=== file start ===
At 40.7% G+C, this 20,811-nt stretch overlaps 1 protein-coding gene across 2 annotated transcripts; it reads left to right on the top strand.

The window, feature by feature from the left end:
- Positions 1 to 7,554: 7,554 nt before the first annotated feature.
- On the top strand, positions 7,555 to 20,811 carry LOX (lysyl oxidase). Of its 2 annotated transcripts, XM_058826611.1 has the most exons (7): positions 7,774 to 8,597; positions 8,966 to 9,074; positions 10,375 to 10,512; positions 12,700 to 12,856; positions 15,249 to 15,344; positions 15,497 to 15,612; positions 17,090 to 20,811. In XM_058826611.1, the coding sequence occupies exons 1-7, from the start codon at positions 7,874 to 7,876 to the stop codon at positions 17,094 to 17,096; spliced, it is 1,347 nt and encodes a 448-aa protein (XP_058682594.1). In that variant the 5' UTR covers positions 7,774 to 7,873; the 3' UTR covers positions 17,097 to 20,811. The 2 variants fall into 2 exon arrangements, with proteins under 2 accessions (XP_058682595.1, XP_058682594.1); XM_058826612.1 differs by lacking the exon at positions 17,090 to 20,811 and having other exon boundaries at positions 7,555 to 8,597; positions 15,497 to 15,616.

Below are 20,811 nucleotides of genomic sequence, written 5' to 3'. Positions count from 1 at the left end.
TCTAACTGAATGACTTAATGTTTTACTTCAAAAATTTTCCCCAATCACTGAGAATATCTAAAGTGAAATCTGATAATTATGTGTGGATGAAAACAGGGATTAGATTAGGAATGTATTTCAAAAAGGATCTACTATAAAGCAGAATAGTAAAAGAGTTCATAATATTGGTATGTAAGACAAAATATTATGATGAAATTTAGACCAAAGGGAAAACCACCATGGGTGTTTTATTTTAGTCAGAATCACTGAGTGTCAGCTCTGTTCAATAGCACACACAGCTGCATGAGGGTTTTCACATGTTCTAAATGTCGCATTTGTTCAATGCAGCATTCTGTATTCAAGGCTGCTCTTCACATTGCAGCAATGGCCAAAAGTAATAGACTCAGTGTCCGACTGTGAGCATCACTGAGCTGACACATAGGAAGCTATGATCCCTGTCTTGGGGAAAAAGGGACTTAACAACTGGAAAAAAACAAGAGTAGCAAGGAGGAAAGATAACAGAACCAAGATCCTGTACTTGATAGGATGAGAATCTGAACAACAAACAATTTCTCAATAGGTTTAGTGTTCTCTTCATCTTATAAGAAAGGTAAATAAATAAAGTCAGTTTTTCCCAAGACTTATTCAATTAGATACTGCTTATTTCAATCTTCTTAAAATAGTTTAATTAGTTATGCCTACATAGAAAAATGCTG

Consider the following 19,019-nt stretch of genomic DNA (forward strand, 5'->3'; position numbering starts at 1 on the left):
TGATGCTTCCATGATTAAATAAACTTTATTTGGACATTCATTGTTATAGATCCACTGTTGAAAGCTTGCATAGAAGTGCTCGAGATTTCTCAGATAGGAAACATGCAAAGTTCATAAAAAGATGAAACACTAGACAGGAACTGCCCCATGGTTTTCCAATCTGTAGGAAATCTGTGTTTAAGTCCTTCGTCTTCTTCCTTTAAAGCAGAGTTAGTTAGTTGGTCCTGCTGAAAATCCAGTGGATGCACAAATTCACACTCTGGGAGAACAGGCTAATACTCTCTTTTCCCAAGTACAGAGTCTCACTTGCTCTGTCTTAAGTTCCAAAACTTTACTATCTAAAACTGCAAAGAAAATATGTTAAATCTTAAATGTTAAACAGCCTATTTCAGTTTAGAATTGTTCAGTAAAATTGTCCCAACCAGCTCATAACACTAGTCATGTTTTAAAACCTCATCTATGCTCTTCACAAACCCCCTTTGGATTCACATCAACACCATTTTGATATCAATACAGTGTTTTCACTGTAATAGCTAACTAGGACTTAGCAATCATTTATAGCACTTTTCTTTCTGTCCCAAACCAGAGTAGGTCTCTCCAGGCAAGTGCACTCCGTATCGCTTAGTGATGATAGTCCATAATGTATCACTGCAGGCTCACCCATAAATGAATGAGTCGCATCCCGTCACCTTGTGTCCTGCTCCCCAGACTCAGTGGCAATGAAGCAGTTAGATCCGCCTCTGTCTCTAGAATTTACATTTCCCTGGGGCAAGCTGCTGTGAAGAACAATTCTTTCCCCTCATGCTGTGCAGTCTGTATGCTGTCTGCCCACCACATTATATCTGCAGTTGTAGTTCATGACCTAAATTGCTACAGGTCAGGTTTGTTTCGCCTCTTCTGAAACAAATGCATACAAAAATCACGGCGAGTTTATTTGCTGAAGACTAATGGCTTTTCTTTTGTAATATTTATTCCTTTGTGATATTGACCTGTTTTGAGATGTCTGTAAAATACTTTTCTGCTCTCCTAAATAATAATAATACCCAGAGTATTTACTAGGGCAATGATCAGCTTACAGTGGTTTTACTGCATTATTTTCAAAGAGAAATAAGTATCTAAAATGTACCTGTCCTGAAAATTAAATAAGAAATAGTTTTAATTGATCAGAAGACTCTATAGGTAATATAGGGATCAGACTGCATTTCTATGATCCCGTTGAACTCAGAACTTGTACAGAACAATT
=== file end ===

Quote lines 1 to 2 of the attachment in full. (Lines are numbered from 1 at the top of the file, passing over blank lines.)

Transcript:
At 40.7% G+C, this 20,811-nt stretch overlaps 1 protein-coding gene across 2 annotated transcripts; it reads left to right on the top strand.

The window, feature by feature from the left end: